Facebook Exposes Over 419mn Phone Numbers in Another Data Breach

“The data set has been taken down and we have seen no evidence that Facebook accounts were compromised,” the spokesperson added

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FILE - Attendees walk past a Facebook logo during Facebook Inc's F8 developers conference in San Jose, California, United States. VOA

In yet another data breach, over 419 million phone numbers linked to Facebook users have been discovered in an open online database.

The database included 133 million records of US-based Facebook users, 18 million records of UK users and more than 50 million records of users in Vietnam, TechCrunch reported on Wednesday.

This latest data breach exposed millions of users’ phone numbers just from their Facebook IDs, putting them at risk of spam calls and ‘SIM-swapping’ or ‘SIM jacking’ where a mobile number is transferred to a new SIM card.

Sanyam Jain, a security researcher at The Hague-based non-profit organisation GDI Foundation, found the database.

After the web host was contacted, the Facebook users’ database was pulled offline.

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FILE – In this April 30, 2019, file photo, Facebook stickers are laid out on a table at F8, Facebook’s developer conference in San Jose, Calif. The Boston-based renewable energy developer Longroad Energy announced in May that Facebook is building a… VOA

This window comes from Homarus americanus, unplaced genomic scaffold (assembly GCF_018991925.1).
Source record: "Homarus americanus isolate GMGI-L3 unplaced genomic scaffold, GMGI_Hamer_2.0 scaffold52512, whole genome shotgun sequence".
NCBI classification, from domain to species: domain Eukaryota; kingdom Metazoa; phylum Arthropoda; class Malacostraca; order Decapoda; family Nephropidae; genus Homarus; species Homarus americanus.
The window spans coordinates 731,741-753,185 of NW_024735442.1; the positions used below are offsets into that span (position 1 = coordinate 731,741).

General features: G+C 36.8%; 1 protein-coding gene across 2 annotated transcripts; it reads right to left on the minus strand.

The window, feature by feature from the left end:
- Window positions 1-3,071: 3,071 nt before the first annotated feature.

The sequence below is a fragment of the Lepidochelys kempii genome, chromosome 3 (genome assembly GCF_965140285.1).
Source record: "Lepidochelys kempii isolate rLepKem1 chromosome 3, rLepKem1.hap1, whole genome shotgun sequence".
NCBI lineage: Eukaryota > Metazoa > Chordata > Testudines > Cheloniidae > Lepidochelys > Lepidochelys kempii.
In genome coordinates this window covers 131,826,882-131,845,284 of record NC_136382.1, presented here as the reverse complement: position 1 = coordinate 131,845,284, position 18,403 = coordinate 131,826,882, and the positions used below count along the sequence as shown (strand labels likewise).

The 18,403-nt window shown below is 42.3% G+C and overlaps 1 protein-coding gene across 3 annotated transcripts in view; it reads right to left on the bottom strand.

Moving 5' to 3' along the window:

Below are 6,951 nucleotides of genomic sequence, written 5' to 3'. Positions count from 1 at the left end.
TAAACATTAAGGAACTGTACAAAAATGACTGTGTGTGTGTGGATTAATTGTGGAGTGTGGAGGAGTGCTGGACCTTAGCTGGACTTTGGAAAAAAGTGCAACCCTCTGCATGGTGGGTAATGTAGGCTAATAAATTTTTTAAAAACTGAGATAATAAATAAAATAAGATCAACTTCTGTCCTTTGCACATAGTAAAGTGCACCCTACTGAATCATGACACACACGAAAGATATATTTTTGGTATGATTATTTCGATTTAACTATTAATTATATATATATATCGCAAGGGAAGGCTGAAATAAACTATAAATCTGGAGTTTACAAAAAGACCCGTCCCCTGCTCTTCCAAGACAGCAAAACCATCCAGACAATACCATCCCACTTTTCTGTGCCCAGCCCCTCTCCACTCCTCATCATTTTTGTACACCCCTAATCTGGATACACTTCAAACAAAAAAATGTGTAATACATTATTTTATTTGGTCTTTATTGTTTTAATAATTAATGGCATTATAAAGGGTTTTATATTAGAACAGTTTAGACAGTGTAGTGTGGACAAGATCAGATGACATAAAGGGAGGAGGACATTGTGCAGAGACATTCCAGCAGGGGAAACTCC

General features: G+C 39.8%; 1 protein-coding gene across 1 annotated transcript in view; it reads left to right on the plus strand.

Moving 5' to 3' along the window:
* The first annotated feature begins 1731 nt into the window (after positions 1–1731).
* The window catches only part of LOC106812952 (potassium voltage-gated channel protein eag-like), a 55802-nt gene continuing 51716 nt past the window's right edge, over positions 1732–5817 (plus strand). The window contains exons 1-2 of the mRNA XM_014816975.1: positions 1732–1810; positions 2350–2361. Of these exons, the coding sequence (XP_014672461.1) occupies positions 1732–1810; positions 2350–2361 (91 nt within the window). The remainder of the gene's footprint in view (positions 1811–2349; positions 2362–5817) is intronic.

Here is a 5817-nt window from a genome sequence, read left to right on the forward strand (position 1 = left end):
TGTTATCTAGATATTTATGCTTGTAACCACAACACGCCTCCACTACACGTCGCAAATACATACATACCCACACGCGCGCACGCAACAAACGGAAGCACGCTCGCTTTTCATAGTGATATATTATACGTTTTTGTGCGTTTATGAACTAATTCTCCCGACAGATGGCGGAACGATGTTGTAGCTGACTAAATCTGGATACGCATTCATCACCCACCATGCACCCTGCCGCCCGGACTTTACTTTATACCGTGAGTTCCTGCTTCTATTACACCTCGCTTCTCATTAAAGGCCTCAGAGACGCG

Some of the records also had the user’s name, gender and location by country.

A Facebook spokesperson said the data set was old and had been deleted.

“This data set is old and appears to have information obtained before we made changes last year to remove people’s ability to find others using their phone numbers,” the spokesperson was quoted as saying.

Also Read: Google to Pay a Fine of $170mn Over YouTube’s Child Privacy Violations

“The data set has been taken down and we have seen no evidence that Facebook accounts were compromised,” the spokesperson added.

There have been several incidents after the Cambridge Analytica episode involving 87 million users where Facebook acknowledged series of privacy lapses, including the latest admission that it mishandled millions of users’ passwords on Instagram and “unintentionally” uploaded emails of nearly 1.5 million of its new users. (IANS)

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